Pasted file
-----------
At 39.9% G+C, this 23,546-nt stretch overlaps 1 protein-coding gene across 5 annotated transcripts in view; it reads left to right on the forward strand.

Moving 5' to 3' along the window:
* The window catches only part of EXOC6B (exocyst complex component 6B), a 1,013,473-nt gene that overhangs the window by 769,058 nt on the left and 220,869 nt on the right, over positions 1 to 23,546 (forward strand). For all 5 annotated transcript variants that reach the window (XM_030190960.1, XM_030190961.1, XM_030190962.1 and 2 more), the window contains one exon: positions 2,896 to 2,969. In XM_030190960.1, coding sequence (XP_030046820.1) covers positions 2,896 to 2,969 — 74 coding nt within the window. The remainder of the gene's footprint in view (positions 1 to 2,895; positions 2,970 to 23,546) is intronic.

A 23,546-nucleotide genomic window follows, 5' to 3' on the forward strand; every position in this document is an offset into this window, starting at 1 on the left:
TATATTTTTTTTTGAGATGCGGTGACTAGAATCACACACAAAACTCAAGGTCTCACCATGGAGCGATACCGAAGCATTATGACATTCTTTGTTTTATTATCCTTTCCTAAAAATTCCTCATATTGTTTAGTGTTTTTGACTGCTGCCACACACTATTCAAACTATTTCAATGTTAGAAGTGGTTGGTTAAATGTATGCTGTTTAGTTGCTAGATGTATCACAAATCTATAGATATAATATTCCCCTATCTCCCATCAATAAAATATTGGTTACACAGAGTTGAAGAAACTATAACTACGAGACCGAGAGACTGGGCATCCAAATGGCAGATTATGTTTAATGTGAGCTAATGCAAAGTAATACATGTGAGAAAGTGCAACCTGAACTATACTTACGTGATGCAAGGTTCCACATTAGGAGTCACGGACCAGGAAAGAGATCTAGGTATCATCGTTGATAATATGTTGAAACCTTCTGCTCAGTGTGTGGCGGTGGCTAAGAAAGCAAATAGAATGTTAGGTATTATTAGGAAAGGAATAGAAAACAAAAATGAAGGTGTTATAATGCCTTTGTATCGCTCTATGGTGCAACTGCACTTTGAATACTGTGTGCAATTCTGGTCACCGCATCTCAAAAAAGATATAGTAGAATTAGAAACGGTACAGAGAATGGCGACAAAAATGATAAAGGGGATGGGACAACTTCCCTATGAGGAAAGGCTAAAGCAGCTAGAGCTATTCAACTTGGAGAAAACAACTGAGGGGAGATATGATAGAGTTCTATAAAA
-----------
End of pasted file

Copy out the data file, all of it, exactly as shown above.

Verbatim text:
At 39.9% G+C, this 23,546-nt stretch overlaps 1 protein-coding gene across 5 annotated transcripts in view; it reads left to right on the forward strand.

Moving 5' to 3' along the window:
* The window catches only part of EXOC6B (exocyst complex component 6B), a 1,013,473-nt gene that overhangs the window by 769,058 nt on the left and 220,869 nt on the right, over positions 1 to 23,546 (forward strand). For all 5 annotated transcript variants that reach the window (XM_030190960.1, XM_030190961.1, XM_030190962.1 and 2 more), the window contains one exon: positions 2,896 to 2,969. In XM_030190960.1, coding sequence (XP_030046820.1) covers positions 2,896 to 2,969 — 74 coding nt within the window. The remainder of the gene's footprint in view (positions 1 to 2,895; positions 2,970 to 23,546) is intronic.

A 23,546-nucleotide genomic window follows, 5' to 3' on the forward strand; every position in this document is an offset into this window, starting at 1 on the left:
TATATTTTTTTTTGAGATGCGGTGACTAGAATCACACACAAAACTCAAGGTCTCACCATGGAGCGATACCGAAGCATTATGACATTCTTTGTTTTATTATCCTTTCCTAAAAATTCCTCATATTGTTTAGTGTTTTTGACTGCTGCCACACACTATTCAAACTATTTCAATGTTAGAAGTGGTTGGTTAAATGTATGCTGTTTAGTTGCTAGATGTATCACAAATCTATAGATATAATATTCCCCTATCTCCCATCAATAAAATATTGGTTACACAGAGTTGAAGAAACTATAACTACGAGACCGAGAGACTGGGCATCCAAATGGCAGATTATGTTTAATGTGAGCTAATGCAAAGTAATACATGTGAGAAAGTGCAACCTGAACTATACTTACGTGATGCAAGGTTCCACATTAGGAGTCACGGACCAGGAAAGAGATCTAGGTATCATCGTTGATAATATGTTGAAACCTTCTGCTCAGTGTGTGGCGGTGGCTAAGAAAGCAAATAGAATGTTAGGTATTATTAGGAAAGGAATAGAAAACAAAAATGAAGGTGTTATAATGCCTTTGTATCGCTCTATGGTGCAACTGCACTTTGAATACTGTGTGCAATTCTGGTCACCGCATCTCAAAAAAGATATAGTAGAATTAGAAACGGTACAGAGAATGGCGACAAAAATGATAAAGGGGATGGGACAACTTCCCTATGAGGAAAGGCTAAAGCAGCTAGAGCTATTCAACTTGGAGAAAACAACTGAGGGGAGATATGATAGAGTTCTATAAAA